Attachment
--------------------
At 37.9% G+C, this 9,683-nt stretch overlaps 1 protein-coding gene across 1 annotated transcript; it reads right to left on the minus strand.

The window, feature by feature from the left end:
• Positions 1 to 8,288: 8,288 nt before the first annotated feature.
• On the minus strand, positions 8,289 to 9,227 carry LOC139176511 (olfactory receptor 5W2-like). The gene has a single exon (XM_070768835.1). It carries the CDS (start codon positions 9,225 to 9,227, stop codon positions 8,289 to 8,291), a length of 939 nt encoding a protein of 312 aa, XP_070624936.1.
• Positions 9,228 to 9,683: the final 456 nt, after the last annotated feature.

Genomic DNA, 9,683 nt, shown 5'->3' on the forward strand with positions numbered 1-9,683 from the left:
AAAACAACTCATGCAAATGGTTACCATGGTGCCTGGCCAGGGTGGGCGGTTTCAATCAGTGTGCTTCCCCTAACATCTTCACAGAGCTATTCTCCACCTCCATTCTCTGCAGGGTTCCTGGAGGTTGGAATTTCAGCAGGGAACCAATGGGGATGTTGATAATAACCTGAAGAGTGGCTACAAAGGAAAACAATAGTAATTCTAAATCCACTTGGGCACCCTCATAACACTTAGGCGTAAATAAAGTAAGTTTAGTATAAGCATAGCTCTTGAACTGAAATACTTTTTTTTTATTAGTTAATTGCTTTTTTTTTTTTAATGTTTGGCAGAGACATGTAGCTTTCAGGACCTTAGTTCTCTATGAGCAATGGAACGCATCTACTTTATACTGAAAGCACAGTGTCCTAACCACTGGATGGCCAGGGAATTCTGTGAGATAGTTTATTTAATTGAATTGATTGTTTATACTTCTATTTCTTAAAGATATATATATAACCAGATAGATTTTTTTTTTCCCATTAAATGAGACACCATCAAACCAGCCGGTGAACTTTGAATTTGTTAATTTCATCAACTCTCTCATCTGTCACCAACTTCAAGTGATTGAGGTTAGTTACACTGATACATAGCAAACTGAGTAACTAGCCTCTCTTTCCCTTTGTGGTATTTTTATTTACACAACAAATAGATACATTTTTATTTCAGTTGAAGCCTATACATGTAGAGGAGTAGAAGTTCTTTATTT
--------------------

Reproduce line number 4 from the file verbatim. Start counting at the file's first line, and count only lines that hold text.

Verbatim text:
• On the minus strand, positions 8,289 to 9,227 carry LOC139176511 (olfactory receptor 5W2-like). The gene has a single exon (XM_070768835.1). It carries the CDS (start codon positions 9,225 to 9,227, stop codon positions 8,289 to 8,291), a length of 939 nt encoding a protein of 312 aa, XP_070624936.1.